Saturday’s 24th annual Procession of the Species — Olympia’s do-it-yourself celebration of the planet’s flora, fauna and phenomena — is expected to be wet. And that’s even if it doesn’t rain.
The parade that organizers don’t like to call a parade divides its marchers, dancers, riders and floats into the elements of fire (mostly extinct and mythical animals, technically), air (birds and butterflies, et al), water (aquatic creatures) and earth (pretty much everything else).
Traditionally, earth is the biggest element, but this year, procession founder Eli Sterling noted, water is rising.
“This is a huge year for water,” he said, speculating that there are environmental reasons, from concerns about sea-level rise to news about water pollution.
The number of participants composing the element of water looks to be at least as big this year as the perennially popular earth element, home of such procession stalwarts as the lion and the rhino — and of puppet maker Jerry Berebitsky’s trio of towering giraffe puppets, at least one of which is expected to put in an appearance again this year.
Saturday’s denizens of the deep will include the porpoises and other sea life crafted by Cascadia Research Collective, which provides them with a habitat of blue-fabric water.
This year, the water will also surround Stream Team’s mussel-encrusted pilings, aimed at creating the illusion that downtown is underwater.
Other water-dwellers will include Boston Harbor Elementary School kindergarteners carrying fish made of recycled materials.
Lincoln Options Elementary School students will dress as fish “swimming” around a 24-foot whale shark created and carried by a group of enthusiastic parents.
Evergreen State College students in Cynthia Kennedy and Terry Setter’s Awakening the Dreamer, Pursuing the Dream program will be dancing, drumming and moving a float through the water element, too.
“Our students decided to embody coral reefs, which are dying out,” Kennedy said. “In doing so, they are thinking deeply about creative responses to changes in the ecosystem.”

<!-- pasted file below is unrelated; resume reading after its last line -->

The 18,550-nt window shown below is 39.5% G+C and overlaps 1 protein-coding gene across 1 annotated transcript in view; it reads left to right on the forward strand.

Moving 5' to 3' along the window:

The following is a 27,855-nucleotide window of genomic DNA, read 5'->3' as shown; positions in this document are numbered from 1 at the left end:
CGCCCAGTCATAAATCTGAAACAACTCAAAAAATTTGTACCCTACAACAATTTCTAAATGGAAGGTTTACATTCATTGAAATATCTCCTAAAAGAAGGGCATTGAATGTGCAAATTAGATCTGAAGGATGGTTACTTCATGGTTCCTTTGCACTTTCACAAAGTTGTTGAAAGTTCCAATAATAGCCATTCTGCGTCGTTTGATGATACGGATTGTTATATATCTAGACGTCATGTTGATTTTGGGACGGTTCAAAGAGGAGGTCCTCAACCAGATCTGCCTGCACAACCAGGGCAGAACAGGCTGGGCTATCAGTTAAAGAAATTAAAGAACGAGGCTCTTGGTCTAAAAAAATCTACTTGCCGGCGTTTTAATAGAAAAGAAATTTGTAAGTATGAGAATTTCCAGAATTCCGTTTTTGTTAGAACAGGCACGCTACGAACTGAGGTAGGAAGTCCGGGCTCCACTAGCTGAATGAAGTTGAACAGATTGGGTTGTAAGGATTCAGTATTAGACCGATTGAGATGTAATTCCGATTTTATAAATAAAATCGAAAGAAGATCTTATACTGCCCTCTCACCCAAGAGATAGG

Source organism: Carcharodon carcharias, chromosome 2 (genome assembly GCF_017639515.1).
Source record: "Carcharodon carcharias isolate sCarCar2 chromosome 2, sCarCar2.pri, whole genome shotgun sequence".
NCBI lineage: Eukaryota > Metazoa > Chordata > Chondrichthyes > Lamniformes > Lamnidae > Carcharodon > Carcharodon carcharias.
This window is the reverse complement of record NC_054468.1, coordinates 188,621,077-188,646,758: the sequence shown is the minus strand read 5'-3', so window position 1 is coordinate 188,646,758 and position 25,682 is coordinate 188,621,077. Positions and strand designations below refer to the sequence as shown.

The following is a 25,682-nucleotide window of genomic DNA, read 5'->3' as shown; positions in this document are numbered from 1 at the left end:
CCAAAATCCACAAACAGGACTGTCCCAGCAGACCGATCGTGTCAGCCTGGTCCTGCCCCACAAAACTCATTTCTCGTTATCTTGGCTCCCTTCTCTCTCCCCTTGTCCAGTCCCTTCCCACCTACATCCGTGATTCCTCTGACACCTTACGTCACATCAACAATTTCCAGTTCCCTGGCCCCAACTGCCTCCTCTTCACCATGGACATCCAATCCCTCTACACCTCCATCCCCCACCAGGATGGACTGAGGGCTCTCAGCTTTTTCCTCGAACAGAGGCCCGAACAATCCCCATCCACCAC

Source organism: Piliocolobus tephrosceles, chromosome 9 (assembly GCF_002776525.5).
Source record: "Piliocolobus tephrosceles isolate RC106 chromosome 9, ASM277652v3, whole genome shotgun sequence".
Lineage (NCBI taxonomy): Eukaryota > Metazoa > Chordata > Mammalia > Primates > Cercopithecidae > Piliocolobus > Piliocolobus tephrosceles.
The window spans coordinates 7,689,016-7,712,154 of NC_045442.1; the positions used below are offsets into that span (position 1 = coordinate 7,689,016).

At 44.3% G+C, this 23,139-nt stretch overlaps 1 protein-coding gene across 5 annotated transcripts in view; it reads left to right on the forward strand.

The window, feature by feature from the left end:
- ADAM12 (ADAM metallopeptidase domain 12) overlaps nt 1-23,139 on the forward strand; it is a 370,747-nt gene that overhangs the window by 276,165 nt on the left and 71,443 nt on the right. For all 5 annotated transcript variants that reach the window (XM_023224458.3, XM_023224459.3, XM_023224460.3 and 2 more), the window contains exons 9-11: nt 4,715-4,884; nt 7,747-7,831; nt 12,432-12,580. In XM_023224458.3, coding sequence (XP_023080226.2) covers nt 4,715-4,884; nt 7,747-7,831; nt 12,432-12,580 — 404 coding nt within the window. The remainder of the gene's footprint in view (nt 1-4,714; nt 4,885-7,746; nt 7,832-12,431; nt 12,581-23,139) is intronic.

Then there are groups describing their themes as “frog friends” and “undersea clubhouse.”
While the Procession of the Species has stayed roughly the same size the past few years — with 2,200-2,400 participants and about 20,000 spectators — its sister event, the Luminary Procession, has been growing. It takes place after dark on Friday night.
Last year was the first time part of Capitol Way was closed for the Friday celebration of the human spirit and the beauty of light, which ends at Sylvester Park with a performance by the drummers and dancers of Samba Olywa, the same group that gives the Procession of the Species its grand finale each year.
This spring, the Procession of the Species Studio’s luminary-making workshops drew capacity crowds, Sterling said.
“The luminary has really sparked people’s imaginations,” he said. “We had about 200 luminaries last year, and this year we expect more than that.”
Procession of the Species
What: The 24th annual procession — a parade with no words and no motorized vehicles except wheelchairs — celebrates the natural world and human creativity with music, dance, floats, costumes, masks and more.
When: 4:30 p.m. Saturday
Where: Begins at Cherry Street and Legion Way in downtown Olympia, and ends in Heritage Park
Admission: Free; donations to the Thurston County Food Bank encouraged
More information: 360-705-1087, procession.org